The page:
35- and 19-year-old me: happiness changes with age
Tuesday, March 25th, 2014
Today I turn 35 and I have to say that I didn’t notice much difference between 30 and 31 or 31 and 32. I really don’t even think there has been a real change from 30 to 35. So how far back do I have to go before I reach an age where my life really was different?
The obvious answer is the age I was the day before we found out my wife was growing a human inside her. When I was 29 we stayed up past 9 p.m. and we went to fancy restaurants for our anniversary.Certainly, there were differences, but not substantial enough to write a post about. For that I’ve decided to go even deeper into my life—into the dark ages of the 1990s to share the things that made me happy then and contrast them with the things that make me happy now.
Back to when I was 19. There are a couple of different categories when I’m comparing the two different me’s: the things that are almost the same but not and the things that I just straight out didn’t know about when I was younger me.
Let’s start with some of the close but not quite ideas. These are a comparison of things that made younger me happy and their counterpart of 35-year-old me. The basic thoughts aren’t that far off—I liked to sleep, I liked to eat, I liked music—but the specifics aren’t even close…
What made me happy at 19:
Just one word spoken to me by a cute girl.
Getting to wake up from a nap at 9 p.m. And then staying up until 7 a.m.
Finding $5 in my pocket.
A new Beastie Boys album.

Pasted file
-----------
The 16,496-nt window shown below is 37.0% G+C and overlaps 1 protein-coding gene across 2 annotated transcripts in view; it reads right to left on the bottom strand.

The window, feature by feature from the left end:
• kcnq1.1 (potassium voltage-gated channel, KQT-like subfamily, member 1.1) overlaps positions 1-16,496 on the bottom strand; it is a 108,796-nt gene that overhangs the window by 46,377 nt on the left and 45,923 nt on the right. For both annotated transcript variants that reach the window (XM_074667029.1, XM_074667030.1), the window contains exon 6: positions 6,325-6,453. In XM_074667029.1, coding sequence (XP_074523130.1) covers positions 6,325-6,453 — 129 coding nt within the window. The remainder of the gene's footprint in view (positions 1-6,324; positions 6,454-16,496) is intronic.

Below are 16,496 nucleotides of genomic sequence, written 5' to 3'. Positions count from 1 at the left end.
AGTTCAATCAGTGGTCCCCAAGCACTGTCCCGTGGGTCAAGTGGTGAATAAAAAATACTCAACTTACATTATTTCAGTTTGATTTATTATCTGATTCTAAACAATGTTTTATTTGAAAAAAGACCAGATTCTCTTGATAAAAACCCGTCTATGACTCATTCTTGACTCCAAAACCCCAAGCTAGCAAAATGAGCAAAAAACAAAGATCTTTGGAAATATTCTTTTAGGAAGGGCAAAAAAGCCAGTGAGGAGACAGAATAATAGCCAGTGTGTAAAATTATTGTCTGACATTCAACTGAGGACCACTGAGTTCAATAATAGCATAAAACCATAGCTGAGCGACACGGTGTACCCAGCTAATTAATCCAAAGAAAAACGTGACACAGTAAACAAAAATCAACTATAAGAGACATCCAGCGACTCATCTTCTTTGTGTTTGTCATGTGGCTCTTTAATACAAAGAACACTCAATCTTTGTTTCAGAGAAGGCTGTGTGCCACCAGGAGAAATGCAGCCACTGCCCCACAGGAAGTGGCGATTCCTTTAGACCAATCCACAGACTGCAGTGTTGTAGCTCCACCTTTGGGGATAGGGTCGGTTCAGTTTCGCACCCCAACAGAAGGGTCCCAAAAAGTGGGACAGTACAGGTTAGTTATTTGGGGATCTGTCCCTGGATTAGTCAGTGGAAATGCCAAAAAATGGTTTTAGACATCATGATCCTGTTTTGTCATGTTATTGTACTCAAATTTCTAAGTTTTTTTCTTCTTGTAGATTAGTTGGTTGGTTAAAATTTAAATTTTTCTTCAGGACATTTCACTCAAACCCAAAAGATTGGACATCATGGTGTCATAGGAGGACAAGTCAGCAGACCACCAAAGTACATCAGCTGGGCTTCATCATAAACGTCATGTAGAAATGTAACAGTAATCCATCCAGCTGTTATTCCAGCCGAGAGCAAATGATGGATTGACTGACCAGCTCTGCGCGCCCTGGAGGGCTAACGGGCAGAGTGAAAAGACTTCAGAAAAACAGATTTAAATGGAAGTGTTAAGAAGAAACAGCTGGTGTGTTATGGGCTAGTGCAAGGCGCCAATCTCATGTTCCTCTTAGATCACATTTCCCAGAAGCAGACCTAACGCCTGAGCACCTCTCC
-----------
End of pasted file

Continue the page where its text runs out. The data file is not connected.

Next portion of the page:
Finding out Pulp Fiction was playing on a television station I had.
Spending my paycheque on clothes, on music and on movies.
What makes me happy at 35:
Just one word spoken to me by one of my two cute girls.
Getting to go to sleep at 9 p.m. and not waking up until 7 a.m.
Finding $5 in my pocket.
Listening to the soothing sounds of the Mother Goose Club.
Watching Frozen in bed as a family.
Having $13 left from each paycheque after heat, mortgage, car and gas to buy pieces of pizza with.
And then there are the many things I just had wrong thoughts about. They were my young thoughts—things that a 19-year-old who had never been wrong before knew would or would not come to be. When I thought about my future I thought in hours in the future, not in years. If I pictured kids, I pictured them being teenagers, not infants. I didn’t know as much as I thought…
Thought the best times of my life would be spent with my friends drinking beer on a ski hill or in a bar.
Thought I’d argue to the death with anyone who thought my opinion on anything was wrong, even if halfway through the argument I actually thought they were right.
Knew that if I ever had kids I’d need to have a boy and a girl.
Thought I was too old for stuffed animals.
Felt comfortable spending my paycheque on heat, on a mortgage and on gas.
Believed retirement plans were for 35-year-olds.
Thought I knew what it would feel like to love someone as much as parents love their children.
Never thought I’d be able to change a diaper or hold a baby comfortably.
Thought I’d hate the idea of my daughters ever dating.
Didn’t think even one time that I’d ever be able to raise strong, smart and healthy women.
Thinks the best times are spent with my best friends who happen to be 2 and 4 and prefer drinking apple juice in a fort we’ve built in our living room.
Knows that I’m wrong all the time. If my daughters want to tell me that the sky is pink, I bet they’re right.
Thinks having two girls is the most perfect thing in the world. For us.
Admits that even nights when I’m not with my kids, I don’t want to sleep without a teddy bear.
Thinks a truly great time can be had setting up an Easter egg hunt, carving a pumpkin and assembling a bike on Christmas Eve.
Even more strongly believes retirement plans are for 19-year-olds.
Can’t imagine never holding a baby again (even though we’re done ourselves).
Can’t wait to meet any partners my daughters bring home. I feel we’re teaching them the right things to value in others.
Can change a diaper in the dark, underwater, with oven mitts on my hands.
Is maybe more proud than he should be to be raising two strong, smart and healthy women.
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